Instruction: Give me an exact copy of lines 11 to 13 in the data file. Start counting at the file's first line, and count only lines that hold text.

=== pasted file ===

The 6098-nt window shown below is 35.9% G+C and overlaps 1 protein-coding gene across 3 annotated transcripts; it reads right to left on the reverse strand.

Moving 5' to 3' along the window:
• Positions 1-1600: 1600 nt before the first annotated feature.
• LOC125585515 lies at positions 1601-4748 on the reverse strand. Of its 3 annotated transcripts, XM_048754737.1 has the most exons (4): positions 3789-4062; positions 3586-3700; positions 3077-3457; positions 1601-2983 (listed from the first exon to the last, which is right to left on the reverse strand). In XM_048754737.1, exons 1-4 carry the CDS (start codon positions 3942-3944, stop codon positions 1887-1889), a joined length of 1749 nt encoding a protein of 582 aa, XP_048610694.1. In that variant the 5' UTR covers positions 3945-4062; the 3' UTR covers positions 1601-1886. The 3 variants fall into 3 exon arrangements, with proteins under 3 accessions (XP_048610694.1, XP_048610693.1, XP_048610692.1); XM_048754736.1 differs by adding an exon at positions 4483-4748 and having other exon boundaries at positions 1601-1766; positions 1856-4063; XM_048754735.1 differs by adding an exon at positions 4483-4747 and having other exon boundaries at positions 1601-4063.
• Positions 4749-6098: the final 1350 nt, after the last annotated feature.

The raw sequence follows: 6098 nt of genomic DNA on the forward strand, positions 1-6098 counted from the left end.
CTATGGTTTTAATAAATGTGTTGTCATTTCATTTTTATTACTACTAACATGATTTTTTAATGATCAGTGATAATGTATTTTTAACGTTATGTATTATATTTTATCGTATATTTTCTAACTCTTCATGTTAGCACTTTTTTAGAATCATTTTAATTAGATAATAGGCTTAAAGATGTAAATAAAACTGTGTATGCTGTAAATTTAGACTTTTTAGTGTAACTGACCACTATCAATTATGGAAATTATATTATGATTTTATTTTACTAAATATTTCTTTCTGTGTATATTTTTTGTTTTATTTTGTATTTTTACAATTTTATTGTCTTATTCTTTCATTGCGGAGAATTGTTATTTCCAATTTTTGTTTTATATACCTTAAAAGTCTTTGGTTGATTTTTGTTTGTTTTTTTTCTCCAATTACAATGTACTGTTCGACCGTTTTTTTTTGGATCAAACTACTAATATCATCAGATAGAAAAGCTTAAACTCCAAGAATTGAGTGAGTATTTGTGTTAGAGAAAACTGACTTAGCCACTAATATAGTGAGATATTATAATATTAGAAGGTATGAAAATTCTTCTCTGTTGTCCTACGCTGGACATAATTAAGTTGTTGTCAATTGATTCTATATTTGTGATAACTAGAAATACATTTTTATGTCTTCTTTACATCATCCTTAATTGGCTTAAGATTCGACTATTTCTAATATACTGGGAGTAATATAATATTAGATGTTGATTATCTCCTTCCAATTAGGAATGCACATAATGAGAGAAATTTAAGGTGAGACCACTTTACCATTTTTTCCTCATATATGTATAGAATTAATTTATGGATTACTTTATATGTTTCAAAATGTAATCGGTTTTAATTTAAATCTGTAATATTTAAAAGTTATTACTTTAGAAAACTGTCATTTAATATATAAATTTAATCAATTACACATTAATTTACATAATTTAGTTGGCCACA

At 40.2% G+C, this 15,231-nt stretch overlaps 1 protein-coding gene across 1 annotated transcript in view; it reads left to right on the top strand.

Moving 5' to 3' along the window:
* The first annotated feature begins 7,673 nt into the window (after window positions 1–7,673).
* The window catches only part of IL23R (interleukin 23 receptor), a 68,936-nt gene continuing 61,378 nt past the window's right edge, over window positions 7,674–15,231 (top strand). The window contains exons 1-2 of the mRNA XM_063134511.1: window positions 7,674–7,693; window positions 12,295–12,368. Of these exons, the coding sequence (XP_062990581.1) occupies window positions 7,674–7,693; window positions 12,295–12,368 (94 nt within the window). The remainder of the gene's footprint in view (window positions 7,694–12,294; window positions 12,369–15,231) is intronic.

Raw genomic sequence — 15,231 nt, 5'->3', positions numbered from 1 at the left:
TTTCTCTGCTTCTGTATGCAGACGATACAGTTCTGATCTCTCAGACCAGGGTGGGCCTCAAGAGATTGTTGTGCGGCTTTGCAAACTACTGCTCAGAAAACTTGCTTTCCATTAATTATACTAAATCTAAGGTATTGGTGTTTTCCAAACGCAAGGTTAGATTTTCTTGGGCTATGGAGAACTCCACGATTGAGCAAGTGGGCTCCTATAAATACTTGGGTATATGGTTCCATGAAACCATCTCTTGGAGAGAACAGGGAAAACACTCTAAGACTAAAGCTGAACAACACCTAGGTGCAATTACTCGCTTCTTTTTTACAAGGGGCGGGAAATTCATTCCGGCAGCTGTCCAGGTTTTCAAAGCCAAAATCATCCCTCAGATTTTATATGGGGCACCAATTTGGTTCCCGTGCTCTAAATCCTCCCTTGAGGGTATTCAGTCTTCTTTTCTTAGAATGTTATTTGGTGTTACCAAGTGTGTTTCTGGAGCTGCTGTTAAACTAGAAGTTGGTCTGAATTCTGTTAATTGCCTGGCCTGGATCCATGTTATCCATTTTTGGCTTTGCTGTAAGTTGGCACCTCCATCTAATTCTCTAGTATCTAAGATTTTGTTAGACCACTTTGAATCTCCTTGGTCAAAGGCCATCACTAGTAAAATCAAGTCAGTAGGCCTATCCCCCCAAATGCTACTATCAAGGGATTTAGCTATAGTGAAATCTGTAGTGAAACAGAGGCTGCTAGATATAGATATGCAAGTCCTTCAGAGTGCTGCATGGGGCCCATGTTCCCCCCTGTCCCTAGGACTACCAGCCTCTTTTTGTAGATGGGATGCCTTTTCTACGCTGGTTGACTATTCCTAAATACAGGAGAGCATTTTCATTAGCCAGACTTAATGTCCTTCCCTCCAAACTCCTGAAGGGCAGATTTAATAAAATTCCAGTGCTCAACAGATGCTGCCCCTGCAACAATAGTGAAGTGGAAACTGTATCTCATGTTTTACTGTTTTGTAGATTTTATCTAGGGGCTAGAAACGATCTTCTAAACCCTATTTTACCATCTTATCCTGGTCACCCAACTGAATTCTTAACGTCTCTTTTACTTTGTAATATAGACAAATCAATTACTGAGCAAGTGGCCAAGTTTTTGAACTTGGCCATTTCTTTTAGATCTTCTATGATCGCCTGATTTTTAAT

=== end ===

* The window catches only part of IL23R (interleukin 23 receptor), a 68,936-nt gene continuing 61,378 nt past the window's right edge, over window positions 7,674–15,231 (top strand). The window contains exons 1-2 of the mRNA XM_063134511.1: window positions 7,674–7,693; window positions 12,295–12,368. Of these exons, the coding sequence (XP_062990581.1) occupies window positions 7,674–7,693; window positions 12,295–12,368 (94 nt within the window). The remainder of the gene's footprint in view (window positions 7,694–12,294; window positions 12,369–15,231) is intronic.

Raw genomic sequence — 15,231 nt, 5'->3', positions numbered from 1 at the left:
TTTCTCTGCTTCTGTATGCAGACGATACAGTTCTGATCTCTCAGACCAGGGTGGGCCTCAAGAGATTGTTGTGCGGCTTTGCAAACTACTGCTCAGAAAACTTGCTTTCCATTAATTATACTAAATCTAAGGTATTGGTGTTTTCCAAACGCAAGGTTAGATTTTCTTGGGCTATGGAGAACTCCACGATTGAGCAAGTGGGCTCCTATAAATACTTGGGTATATGGTTCCATGAAACCATCTCTTGGAGAGAACAGGGAAAACACTCTAAGACTAAAGCTGAACAACACCTAGGTGCAATTACTCGCTTCTTTTTTACAAGGGGCGGGAAATTCATTCCGGCAGCTGTCCAGGTTTTCAAAGCCAAAATCATCCCTCAGATTTTATATGGGGCACCAATTTGGTTCCCGTGCTCTAAATCCTCCCTTGAGGGTATTCAGTCTTCTTTTCTTAGAATGTTATTTGGTGTTACCAAGTGTGTTTCTGGAGCTGCTGTTAAACTAGAAGTTGGTCTGAATTCTGTTAATTGCCTGGCCTGGATCCATGTTATCCATTTTTGGCTTTGCTGTAAGTTGGCACCTCCATCTAATTCTCTAGTATCTAAGATTTTGTTAGACCACTTTGAATCTCCTTGGTCAAAGGCCATCACTAGTAAAATCAAGTCAGTAGGCCTATCCCCCCAAATGCTACTATCAAGGGATTTAGCTATAGTGAAATCTGTAGTGAAACAGAGGCTGCTAGATATAGATATGCAAGTCCTTCAGAGTGCTGCATGGGGCCCATGTTCCCCCCTGTCCCTAGGACTACCAGCCTCTTTTTGTAGATGGGATGCCTTTTCTACGCTGGTTGACTATTCCTAAATACAGGAGAGCATTTTCATTAGCCAGACTTAATGTCCTTCCCTCCAAACTCCTGAAGGGCAGATTTAATAAAATTCCAGTGCTCAACAGATGCTGCCCCTGCAACAATAGTGAAGTGGAAACTGTATCTCATGTTTTACTGTTTTGTAGATTTTATCTAGGGGCTAGAAACGATCTTCTAAACCCTATTTTACCATCTTATCCTGGTCACCCAACTGAATTCTTAACGTCTCTTTTACTTTGTAATATAGACAAATCAATTACTGAGCAAGTGGCCAAGTTTTTGAACTTGGCCATTTCTTTTAGATCTTCTATGATCGCCTGATTTTTAAT